Bulls Raptors Basketball
Atlanta guard Kevin Huerter saw gimmick defenses throughout high school and college. Box-and-ones, triangle-and-twos and variations thereof, they weren't exactly uncommon for opponents to try.
In the NBA, they're a rarity.
And Huerter says the reason is simple.
"I honestly just think players are too good," he said.
Coaches may agree. The Toronto Raptors famously and effectively slapped a box-and-one against Golden State's Stephen Curry late in the fourth quarter of Game 2 in last season's NBA Finals, though that was in a situation where the Warriors' other elite scorers from that team — Kevin Durant and Klay Thompson — were both out of the game at the time with injuries.
So in that situation, the gimmick seemed apropos.
But in most situations, coaches probably wouldn't dare go with one.
"That worked when there wasn't Kevin Durant and Klay Thompson," Houston coach Mike D'Antoni said. "Gimmicks are gimmicks. You go into a game, especially with us or Golden State or any of about eight teams now in the West ... you're going to throw a gimmick to beat somebody? I'm not going to do that. I'll trust my guys."
Still, they're not completely uncommon. Some teams play zone more than others now, mostly a 2-3, sometimes a 3-2. Those are fairly normal to see now, but the gimmicks aren't forgotten.
San Antonio coach Gregg Popovich has dabbled with triangle-and-two defenses — a box-and-one is a four-player zone with one defender playing tight man-to-man, a triangle-and-two is a three-player zone with two man defenders — in recent years. He opened a game in February at Utah in the gimmick. It worked for a little bit; the Spurs led 24-19 after nine minutes, then got outscored 106-81 the rest of the way and lost by 20.
"They were working," Spurs guard Bryn Forbes said of the zones. "And then they didn't work as well."
Miami coach Erik Spoelstra is a fan of zone defenses, at times, and thinks those schemes will get used more this season across the league. But he shies away from the gimmick or "junk" defenses because he thinks they can lead to either more confusion or less accountability on that end of the floor.
But he lauded Nurse for going with it — on the game's biggest stage, no less.
"That was a really gutsy call," Spoelstra said. "I think it took extreme circumstances for that to even be a discussion."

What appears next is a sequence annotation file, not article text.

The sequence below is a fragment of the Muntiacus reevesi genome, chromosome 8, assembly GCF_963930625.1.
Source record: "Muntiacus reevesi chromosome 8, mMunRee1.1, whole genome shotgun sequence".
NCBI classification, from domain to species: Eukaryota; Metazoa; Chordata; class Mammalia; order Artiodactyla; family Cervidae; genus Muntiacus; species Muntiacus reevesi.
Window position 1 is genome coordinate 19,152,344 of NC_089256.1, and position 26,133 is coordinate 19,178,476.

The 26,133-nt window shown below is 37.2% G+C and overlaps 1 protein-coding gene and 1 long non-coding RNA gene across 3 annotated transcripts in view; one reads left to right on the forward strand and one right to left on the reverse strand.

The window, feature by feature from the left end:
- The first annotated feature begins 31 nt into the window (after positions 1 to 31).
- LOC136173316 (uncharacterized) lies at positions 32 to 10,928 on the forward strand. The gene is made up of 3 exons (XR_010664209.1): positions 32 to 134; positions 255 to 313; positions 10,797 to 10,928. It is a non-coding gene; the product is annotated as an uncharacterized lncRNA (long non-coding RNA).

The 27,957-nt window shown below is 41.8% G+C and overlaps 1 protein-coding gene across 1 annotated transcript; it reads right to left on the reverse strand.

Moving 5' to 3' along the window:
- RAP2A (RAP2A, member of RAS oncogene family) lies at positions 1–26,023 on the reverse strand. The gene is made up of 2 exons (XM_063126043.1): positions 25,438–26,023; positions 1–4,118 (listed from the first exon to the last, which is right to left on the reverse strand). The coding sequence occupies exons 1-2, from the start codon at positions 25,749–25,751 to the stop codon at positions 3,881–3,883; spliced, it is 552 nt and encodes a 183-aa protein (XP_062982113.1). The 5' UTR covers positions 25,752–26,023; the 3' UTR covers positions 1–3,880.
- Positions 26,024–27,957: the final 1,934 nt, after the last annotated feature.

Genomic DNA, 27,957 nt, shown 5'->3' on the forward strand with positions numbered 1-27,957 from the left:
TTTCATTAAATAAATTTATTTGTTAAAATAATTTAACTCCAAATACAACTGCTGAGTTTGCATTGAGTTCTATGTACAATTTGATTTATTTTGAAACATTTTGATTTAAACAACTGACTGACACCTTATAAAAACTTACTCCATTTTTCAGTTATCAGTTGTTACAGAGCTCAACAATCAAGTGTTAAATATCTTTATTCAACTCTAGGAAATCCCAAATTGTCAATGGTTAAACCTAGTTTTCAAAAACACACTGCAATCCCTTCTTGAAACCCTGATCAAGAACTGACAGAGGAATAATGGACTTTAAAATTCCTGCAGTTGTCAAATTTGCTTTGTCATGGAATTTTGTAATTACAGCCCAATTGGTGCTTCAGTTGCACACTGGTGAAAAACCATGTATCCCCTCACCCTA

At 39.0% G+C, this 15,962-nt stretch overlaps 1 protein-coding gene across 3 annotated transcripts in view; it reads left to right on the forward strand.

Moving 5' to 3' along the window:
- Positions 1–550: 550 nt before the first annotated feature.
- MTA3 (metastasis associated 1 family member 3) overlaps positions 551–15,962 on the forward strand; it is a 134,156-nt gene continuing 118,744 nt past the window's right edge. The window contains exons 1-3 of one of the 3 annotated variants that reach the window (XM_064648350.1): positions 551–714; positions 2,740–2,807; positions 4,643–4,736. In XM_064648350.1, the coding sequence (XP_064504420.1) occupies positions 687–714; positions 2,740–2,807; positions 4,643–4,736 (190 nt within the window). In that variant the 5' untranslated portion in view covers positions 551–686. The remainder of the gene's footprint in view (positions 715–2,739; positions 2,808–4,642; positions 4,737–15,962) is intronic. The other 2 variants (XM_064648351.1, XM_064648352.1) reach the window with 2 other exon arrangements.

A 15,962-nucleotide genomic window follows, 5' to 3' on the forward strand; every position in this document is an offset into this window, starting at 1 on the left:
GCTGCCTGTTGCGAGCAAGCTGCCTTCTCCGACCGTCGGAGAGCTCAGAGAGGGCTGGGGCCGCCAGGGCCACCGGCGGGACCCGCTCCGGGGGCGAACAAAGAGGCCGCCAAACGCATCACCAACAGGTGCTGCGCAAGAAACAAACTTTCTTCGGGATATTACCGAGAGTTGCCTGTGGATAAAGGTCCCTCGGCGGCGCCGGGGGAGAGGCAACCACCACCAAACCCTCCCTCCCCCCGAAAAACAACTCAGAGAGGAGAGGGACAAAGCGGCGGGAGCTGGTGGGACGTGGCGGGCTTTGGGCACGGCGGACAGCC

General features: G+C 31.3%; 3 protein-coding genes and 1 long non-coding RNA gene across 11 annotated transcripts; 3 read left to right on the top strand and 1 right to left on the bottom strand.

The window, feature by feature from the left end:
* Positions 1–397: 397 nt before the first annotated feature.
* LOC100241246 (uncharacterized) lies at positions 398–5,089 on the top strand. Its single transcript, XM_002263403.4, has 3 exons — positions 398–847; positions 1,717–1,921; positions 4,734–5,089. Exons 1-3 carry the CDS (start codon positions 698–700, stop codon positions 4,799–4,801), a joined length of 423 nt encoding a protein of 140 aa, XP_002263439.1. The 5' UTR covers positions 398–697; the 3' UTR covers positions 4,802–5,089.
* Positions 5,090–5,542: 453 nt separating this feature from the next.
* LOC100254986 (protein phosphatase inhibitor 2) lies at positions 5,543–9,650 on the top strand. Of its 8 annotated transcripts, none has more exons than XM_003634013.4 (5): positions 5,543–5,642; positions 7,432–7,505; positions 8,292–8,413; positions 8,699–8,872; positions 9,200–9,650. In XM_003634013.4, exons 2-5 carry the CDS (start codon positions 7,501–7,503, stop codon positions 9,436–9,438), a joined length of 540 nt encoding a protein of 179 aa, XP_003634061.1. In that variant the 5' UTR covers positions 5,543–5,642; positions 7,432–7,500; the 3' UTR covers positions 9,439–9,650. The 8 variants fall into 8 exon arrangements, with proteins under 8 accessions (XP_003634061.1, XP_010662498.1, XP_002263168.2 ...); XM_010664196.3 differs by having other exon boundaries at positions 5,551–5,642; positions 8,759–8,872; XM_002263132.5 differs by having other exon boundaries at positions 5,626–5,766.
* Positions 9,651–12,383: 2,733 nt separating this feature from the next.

The gimmicks have advocates. Steve Dagostino, who was a Division II first-team All-American at The College of Saint Rose in Albany, New York, and now works with high school, college and NBA players as a shooting and development coach, thinks the gimmick defense might be effective in late-game situations.
"What we saw in the NBA Finals was interesting because the gimmick defenses Nurse ran served two purposes," Dagostino said. "First, it surprised them and changed the rhythm of the Warriors. Secondly, it allowed the Raptors to effectively choose who shot the ball for the Warriors. By playing these defenses they left open certain shooters."
During that stretch where the Raptors had Fred VanVleet guarding Curry, plenty of Warriors — DeMarcus Cousins, Draymond Green, Quinn Cook among them — passed up open shots. The Warriors wound up winning the game, but the gimmick defense that Curry famously called "janky" after the game had left its mark.
"Moving forward, I wouldn't be surprised if more teams use these gimmick defenses in late-game situations or the playoffs," Dagostino said. "The added pressure seems to benefit this style."
New Orleans guard Jrue Holiday said trying something gimmicky makes sense in the playoffs, simply because teams are solely focused on that opponent and have a better feel on what will work.
"You're locked into a team for at least four games and you can make adjustments that way," Holiday said.
Before Nurse drew up the box-and-one on the fly during a late timeout in Game 2 of the title series — it actually took his players a few seconds to realize he was calling for the gimmick, one that Raptors guard Kyle Lowry endorsed quickly and told teammates it would work — Curry hadn't seen one used against him since his college days at Davidson.
"It was obviously innovative and unexpected in terms of defense," Curry said.
Maybe the shock value alone could make it a valuable tool for coaches going forward, even in short stints. The value of a gimmick might be making the opponent think about what could be coming next.
"When one player makes a team tick, makes everything happen, you use a box-and-one to take the team out of rhythm or simply make someone else beat you," Huerter said. "Players in the NBA for the most part are too good to do that."
AP Basketball Writer Brian Mahoney in New York contributed to this report.